MacOS Extended Attribute, At sign @ in ls
On MacOS terminal, sometimes
ls will show an at sign @. What does it mean?
That means the file has Extended file attributes.
Here's a quote from
If the file or directory has extended attributes, the permissions field printed by the -l option is followed by a '@' character. Otherwise, if the file or directory has extended security information (such as an access control list), the permissions field printed by the -l option is followed by a '+' character.
What's Extended Attribute?
- Standard Attributes. For example, creation date, modification date, permission.
- Extended Attributes Stores extra, customizable, small info. For example, author name, file character encoding, short comments, security status.
- Resource Fork. Widely used before Mac OS X , can be considered as a more elaborate extended attribute system, and may also hold main data of the file. (See: Mac OS X Resource Fork and Command Line Tips)
View Extended Attribute with ls
ls -l -@ filename
Show Attribute with xattr
To see how to use xattr, do
usage: xattr [-l] [-r] [-v] [-x] file [file ...] xattr -p [-l] [-r] [-v] [-x] attr_name file [file ...] xattr -w [-r] [-v] [-x] attr_name attr_value file [file ...] xattr -d [-r] [-v] attr_name file [file ...] The first form lists the names of all xattrs on the given file(s). The second form (-p) prints the value of the xattr attr_name. The third form (-w) sets the value of the xattr attr_name to the string attr_value. The fourth form (-d) deletes the xattr attr_name. options: -h: print this help -r: act recursively -l: print long format (attr_name: attr_value and hex output has offsets and ascii representation) -v: also print filename (automatic with -r and with multiple files) -x: attr_value is represented as a hex string for input and output vmm:vmm xahlee$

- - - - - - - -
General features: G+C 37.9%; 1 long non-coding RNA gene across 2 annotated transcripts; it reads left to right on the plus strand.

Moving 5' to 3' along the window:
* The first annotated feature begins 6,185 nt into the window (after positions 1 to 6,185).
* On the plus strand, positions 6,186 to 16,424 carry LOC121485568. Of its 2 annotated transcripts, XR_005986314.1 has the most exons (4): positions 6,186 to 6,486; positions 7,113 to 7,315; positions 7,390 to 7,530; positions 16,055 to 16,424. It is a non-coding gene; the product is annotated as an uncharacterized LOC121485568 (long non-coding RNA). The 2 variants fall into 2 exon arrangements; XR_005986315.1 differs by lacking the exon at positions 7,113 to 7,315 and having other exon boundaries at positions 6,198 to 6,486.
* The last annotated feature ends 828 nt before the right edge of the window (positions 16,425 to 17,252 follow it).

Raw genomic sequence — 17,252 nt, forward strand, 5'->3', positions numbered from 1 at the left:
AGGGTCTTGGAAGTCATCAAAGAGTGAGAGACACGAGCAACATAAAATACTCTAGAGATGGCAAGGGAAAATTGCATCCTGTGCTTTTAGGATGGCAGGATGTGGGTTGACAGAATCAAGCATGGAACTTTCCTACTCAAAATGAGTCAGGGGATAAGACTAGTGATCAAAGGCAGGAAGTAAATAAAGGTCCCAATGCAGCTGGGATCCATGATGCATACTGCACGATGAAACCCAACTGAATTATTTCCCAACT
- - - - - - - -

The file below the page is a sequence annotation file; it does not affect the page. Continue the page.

Delete All Extended Attribute
To deletes all extended attributes:
xattr -c filename
What to Put in Extended Attribute?
Extended Attributes are name/value pairs. The names are Unicode characters of less than 128 bytes. (they are probably encoded in utf-8 or utf-16) The values can be text or binary, recommended to be less than 4 kibibit.
There's no standardize structure for names. Anyone can add a attribute named for example “xyz” to a particular file. Apple recommends the use of reverse DNS naming scheme to prevent name clash. This is the same scheme adopted by Java. Example:
If you have a domain name, such as “example.com” then your attribute name for file of author can be “com.example.author”. If you don't have a domain name, just make sure the name is not likely used by others.
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